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Climate Change May Have Altered U.S. Forests: Study

A new study by the University of Florida reveals regional imbalances in forest productivity, with the Western U.S. facing severe consequences, pose a threat to global carbon balance.

KJ Staff
The study outlines the regional imbalances in forest productivity, emphasising the increasing natural calamities in American West's ecosystems. (Picture Courtesy: Pexels)
The study outlines the regional imbalances in forest productivity, emphasising the increasing natural calamities in American West's ecosystems. (Picture Courtesy: Pexels)

A recent analysis of U.S. Forest Service data conducted by the University of Florida Biology researchers J. Aaron Hogan and Jeremy W. Lichstein exposed the disparate impacts of climate change on forests across the United States. The study, published in the Proceedings of the National Academy of Sciences, outlines the regional imbalances in forest productivity, emphasising the toll that rising temperatures, escalating droughts, wildfires, and disease outbreaks are taking on the American West's ecosystems.

As the Western U.S. grapples with severe climate change effects, the study suggests a notable slowdown in forest productivity, while the Eastern U.S., experiencing milder climate effects, witnesses slightly accelerated growth.

Regional Imbalances

Forests, vital in regulating the Earth's climate by acting as carbon sinks, are experiencing significant regional variations in productivity. The study, utilising national-scale forest inventory data, tracked trends from 1999 to 2020, analysing 113,806 measurements in non-plantation forests. The Western U.S., faced with more severe climate change impacts, exhibits a conspicuous slowdown in productivity. In contrast, the Eastern U.S. shows slightly accelerated growth, emphasising the dichotomy in climate effects across the nation.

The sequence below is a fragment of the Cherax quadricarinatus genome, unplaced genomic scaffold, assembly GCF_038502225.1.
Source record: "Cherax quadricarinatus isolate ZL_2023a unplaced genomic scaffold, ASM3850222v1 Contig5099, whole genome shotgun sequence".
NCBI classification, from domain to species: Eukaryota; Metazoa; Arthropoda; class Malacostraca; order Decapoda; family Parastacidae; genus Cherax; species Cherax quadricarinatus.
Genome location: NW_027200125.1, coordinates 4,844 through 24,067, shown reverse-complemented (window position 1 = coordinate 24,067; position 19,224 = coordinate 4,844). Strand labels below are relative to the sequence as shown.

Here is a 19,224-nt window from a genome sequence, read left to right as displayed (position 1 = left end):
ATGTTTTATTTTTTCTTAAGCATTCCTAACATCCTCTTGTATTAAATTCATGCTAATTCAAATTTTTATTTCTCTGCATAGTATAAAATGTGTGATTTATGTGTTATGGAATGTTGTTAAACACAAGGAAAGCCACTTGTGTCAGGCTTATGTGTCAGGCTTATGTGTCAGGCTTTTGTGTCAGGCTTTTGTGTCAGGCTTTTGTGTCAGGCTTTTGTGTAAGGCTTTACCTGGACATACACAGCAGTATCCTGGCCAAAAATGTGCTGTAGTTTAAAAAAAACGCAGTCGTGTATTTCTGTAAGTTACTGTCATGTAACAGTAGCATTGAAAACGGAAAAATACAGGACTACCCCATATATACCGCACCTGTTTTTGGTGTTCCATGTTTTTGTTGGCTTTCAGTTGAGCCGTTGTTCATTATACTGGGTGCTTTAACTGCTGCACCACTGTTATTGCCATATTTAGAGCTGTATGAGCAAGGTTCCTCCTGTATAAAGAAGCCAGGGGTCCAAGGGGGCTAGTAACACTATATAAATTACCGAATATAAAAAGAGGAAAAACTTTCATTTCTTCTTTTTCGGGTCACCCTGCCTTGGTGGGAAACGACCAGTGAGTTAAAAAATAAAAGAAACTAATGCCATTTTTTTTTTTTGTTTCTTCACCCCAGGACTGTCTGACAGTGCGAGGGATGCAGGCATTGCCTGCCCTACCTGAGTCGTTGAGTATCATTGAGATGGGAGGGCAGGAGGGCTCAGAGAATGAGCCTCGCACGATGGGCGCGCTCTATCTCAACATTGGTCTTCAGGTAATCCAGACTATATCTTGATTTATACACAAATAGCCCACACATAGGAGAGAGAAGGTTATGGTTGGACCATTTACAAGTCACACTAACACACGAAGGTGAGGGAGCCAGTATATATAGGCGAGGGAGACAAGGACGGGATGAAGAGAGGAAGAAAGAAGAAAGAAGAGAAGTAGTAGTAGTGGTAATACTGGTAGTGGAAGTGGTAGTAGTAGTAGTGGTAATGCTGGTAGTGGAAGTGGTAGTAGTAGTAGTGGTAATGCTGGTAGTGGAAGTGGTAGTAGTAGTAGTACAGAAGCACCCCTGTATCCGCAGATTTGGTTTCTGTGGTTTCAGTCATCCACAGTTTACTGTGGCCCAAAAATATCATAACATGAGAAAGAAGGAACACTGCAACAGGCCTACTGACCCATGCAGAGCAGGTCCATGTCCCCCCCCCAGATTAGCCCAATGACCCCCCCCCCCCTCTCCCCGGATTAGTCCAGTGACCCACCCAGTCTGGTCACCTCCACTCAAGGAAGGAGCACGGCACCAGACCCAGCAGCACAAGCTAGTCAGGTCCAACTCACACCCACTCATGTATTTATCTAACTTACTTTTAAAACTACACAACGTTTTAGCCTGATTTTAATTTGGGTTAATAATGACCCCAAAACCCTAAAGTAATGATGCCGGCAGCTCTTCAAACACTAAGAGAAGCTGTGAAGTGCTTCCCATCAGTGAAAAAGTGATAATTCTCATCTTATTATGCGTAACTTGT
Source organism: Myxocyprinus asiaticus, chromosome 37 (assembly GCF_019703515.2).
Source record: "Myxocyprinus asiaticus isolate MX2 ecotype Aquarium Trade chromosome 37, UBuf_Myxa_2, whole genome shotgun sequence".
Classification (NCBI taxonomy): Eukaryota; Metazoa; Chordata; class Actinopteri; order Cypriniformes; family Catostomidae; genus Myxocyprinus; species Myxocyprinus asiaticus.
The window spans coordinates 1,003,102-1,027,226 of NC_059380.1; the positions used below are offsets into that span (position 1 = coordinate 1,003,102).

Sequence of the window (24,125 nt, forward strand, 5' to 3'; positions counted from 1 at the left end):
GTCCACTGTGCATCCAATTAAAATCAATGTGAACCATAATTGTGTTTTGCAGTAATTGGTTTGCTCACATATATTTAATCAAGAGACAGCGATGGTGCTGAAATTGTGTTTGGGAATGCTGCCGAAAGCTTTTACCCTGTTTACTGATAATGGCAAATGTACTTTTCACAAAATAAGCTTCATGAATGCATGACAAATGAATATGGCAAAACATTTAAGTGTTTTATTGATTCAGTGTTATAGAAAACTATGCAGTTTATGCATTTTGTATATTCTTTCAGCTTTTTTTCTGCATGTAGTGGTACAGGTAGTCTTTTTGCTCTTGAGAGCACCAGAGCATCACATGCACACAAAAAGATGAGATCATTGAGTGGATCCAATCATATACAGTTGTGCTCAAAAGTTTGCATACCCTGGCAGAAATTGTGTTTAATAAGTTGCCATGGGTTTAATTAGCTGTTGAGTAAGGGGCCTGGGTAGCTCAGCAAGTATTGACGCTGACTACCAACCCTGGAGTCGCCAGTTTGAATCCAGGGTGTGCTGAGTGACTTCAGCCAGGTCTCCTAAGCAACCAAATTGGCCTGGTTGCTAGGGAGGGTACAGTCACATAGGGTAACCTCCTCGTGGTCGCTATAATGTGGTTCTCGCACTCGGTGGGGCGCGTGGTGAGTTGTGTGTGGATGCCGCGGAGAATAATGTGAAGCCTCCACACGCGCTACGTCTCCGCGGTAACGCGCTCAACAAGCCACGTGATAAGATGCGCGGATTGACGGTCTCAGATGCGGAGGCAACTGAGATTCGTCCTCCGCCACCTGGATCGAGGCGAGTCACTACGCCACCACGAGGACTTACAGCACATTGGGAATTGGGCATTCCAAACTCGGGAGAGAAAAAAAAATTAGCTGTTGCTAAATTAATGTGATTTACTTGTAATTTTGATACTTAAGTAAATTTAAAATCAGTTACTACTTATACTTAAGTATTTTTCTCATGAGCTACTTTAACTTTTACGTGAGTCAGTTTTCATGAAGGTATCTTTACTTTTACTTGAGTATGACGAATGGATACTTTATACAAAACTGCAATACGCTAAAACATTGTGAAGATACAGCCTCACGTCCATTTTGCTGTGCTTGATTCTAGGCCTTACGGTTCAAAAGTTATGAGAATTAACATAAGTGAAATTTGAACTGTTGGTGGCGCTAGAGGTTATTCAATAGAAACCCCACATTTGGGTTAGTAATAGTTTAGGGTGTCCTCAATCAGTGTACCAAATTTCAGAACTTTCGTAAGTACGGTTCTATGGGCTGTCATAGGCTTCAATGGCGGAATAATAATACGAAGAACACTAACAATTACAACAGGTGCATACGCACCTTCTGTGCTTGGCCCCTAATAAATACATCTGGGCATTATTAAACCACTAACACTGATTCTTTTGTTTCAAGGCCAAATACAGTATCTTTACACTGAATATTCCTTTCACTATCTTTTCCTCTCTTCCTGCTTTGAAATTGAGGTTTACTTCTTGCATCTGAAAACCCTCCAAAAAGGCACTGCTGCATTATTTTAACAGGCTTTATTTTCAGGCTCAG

Climate change acts as a dynamic force with region-specific influences, pushing some forests past tipping points. While some forests are approaching or surpassing thresholds, becoming sources of carbon, others remain sinks that remove carbon from the atmosphere. This dynamic underscores the importance of understanding climate change's nuanced impact on diverse ecosystems.

Fertilization Hypothesis

The study delves into the complex interplay of various drivers affecting forest productivity. Some drivers, such as droughts and forest pathogens, have negative impacts, while others, like carbon-dioxide fertilization, are predicted to have positive effects. The latter suggests that increased carbon dioxide levels enhance plant growth through increased photosynthesis. However, the study reveals that in the Western U.S., extreme climate effects overshadow any positive growth trends, challenging assumptions about forests' continued ability to store carbon.

J. Aaron Hogan emphasises, "We are witnessing changes in forest functioning as forest ecosystems respond to global change drivers, such as carbon dioxide fertilization and climate change." The delicate balance between the positive and negative effects of climate change will determine forests' functioning in the years to come.

Carbon Sequestration at Risk

The decline in productivity in the Western U.S. cannot be solely attributed to increased rates of tree mortality caused by wildfires. Jeremy W. Lichstein notes, "Our study shows that additional ecosystem carbon loss in Western forests is occurring due to declining tree growth rates." With trees growing slower due to adverse climate change effects, including decreased precipitation, the carbon sink in Western forests weakens, even without intensifying wildfires.

Urgent Action

The transformations observed in U.S. forests underscore the urgency for coordinated efforts to address climate change. Researchers advocate for immediate action to reduce human greenhouse gas emissions, emphasising the essential connection between healthy forests and emissions reduction to restore the global carbon balance and limit climate change.

The study, developed in collaboration with experts from the U.S. Forest Service and the University of Michigan, highlights the need for governments and industries to work together. Grant Domke from the U.S. Forest Service Northern Research Station, Kai Zhu from the University of Michigan, and Dan Johnson from UF's School of Forest, Fisheries, and Geomatics Sciences contributed to the study, emphasising the interdisciplinary approach required to tackle the multifaceted challenges posed by climate change in U.S. forests.

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